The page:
Does your management model limit performance?
As business leaders, we must find ways to deliver consistently profitable results in rapidly mutating markets. The changing business environment – the ecosystem – to which we must adapt, requires us to develop agile, high performance teams.
The Darwinian Imperative applies to our “living business” just as it does to all other living things: Evolve in response to the rapidly evolving ecosystem or perish! Blockbuster and Borders are two, high visibility examples of slow, inept responses to morphing markets driven by disruptive technologies that permanently changed their ecosystem.
In our gallant efforts to successfully deal with the chaos, frustration and overwhelm, we round up all the “usual suspects.” We focus on various aspects of our business model. We may create new strategies, or streamline our organization’s structure, or develop new products or overhaul our processes and systems. But most of us don’t examine our management model!
We define management as the technology of human accomplishment and leadership as the art of influencing human behavior (without coercion). The traditional management model evolved over the last 100+ years for the efficient control of large-scale, complex enterprises. It emphasized standardization, specialization, hierarchy, alignment and conformance. “Management 1.0” was successful beyond our wildest imagination; it created more wealth per capita than the world had ever known.
When well done, Management 1.0 produces a very reliable and predictable organizational culture. Everyone knows their job and the limits of their authority. Note: the purpose of an organization’s culture is to preserve the status quo. It insures that everyone will do today what worked yesterday. It provides stability to its operating model.
But Management 1.0 is “so last century!” Back then, the big fish ate the small fish. Now the fast fish eat the slow fish! Organizational size is nearly irrelevant. Only those organizations that can quickly adapt to morphing markets driven by disruptive technologies will survive. Only those survivors who are lead by agile, high performance teams successful in anticipating the change in the evolving ecosystem will thrive.
Management 2.0 is “this century!” While the attributes that will define Management 2.0 are rapidly evolving, at this time, they are very amorphous. The leading academic thinkers in the theory of management and leadership, individuals such as Gary Hamel (author of the “Future of Management.”), are utilizing crowd sourcing methods on the internet to identify and organize the network of ideas that will provide Management 2.0 with its recognizable shape and identity.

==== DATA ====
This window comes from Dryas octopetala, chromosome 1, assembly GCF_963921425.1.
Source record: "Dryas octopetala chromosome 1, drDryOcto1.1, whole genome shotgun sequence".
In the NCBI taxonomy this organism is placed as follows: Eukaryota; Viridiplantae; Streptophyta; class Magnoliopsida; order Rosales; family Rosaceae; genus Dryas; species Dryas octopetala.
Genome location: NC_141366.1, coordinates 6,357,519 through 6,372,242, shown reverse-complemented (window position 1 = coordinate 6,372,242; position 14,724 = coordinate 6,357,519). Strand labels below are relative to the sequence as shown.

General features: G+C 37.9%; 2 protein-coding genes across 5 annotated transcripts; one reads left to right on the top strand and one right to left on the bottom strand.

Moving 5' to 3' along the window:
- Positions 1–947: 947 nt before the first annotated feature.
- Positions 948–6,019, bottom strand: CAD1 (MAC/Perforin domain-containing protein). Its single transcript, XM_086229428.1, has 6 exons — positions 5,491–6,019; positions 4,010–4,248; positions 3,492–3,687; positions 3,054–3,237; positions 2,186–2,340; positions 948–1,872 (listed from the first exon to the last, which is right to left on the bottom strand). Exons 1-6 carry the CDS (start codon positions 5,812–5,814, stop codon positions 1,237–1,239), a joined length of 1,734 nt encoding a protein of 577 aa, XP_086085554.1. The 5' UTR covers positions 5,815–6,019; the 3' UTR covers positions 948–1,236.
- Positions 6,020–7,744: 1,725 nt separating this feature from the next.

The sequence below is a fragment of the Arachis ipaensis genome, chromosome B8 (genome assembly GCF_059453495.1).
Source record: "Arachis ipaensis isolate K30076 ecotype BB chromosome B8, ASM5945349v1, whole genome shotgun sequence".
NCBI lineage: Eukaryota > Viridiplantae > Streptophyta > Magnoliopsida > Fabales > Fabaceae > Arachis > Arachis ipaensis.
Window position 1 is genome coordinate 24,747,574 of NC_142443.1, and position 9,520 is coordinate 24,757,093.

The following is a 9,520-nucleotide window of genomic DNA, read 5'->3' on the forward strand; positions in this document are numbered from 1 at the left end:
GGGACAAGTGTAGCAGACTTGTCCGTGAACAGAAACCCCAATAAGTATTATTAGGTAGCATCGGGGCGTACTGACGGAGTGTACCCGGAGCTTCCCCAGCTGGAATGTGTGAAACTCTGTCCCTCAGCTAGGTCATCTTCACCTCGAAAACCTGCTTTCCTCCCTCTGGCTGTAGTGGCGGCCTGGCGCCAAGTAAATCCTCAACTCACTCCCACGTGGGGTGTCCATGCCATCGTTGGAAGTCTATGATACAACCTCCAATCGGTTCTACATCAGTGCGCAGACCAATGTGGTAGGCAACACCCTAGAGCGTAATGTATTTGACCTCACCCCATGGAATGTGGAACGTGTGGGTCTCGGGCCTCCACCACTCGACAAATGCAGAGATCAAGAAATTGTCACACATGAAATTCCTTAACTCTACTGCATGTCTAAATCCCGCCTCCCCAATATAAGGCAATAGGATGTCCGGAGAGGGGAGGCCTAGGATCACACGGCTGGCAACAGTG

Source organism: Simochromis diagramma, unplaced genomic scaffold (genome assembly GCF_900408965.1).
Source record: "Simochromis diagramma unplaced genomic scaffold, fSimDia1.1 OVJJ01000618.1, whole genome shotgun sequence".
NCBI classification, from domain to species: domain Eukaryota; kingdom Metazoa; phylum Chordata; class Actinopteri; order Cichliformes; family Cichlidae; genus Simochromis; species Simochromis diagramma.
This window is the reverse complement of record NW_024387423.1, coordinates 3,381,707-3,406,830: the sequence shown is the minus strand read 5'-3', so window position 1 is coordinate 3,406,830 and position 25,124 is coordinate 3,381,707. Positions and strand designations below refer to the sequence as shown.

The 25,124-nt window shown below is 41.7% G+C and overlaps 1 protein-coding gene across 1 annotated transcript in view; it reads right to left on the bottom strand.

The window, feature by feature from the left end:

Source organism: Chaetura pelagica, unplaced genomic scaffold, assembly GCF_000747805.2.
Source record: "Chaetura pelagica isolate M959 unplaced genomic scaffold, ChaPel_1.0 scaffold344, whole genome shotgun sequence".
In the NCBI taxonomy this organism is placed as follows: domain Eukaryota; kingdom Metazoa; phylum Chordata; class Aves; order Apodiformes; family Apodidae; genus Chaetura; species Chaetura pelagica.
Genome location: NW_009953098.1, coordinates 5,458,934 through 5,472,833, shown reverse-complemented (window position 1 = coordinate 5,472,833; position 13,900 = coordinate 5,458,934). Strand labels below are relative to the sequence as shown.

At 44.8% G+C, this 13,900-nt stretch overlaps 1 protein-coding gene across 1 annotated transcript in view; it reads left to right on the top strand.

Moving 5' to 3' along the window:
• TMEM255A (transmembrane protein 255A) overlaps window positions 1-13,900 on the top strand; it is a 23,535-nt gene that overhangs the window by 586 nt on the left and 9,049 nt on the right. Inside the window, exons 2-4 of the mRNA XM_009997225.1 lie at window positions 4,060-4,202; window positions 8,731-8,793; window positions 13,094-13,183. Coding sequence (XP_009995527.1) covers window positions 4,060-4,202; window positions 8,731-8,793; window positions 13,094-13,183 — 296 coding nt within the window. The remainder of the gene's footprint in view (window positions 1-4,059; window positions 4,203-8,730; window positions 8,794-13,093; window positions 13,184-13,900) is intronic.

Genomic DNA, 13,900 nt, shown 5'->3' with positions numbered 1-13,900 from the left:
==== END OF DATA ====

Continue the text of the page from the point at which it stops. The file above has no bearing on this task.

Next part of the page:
This much is now clear: the ultimate collection of attributes that defines Management 2.0 will include a strong focus on the organization’s culture. The culture is “the employee’s most successful way of thinking, feeling and behaving.” Without fully engaged employees who enthusiastically deliver a consistent customer experience that creates repeat business, strategy is worthless. There is no strategy so brilliant that cultural inertia cannot render it worthless! Several years ago, Peter Drucker recognized this when he said “Culture eats strategy for breakfast!”
While Management 1.0 was organized around a Command & Control paradigm, Management 2.0 is organized around a Values & Priorities paradigm. Management 2.0 denotes a more fluid, less static culture; one characterized by a continuous flow of information. An organization’s agility is proportional to its ability to make timely and profitable decisions at (or near) the customer interface. An organization’s performance is proportional to the speed with which “bad news” safely and accurately flows from the customer interface to senior management (those farthermost removed from the customer.)
Gary Hamel’s research indicates that “activities will still need to be coordinated, individual efforts aligned, objectives decided upon, knowledge disseminated, and resources allocated, but increasingly this work will be distributed out to the periphery”. Our experience in introducing Management 2.0 concepts into organization is consistent with his research and experience.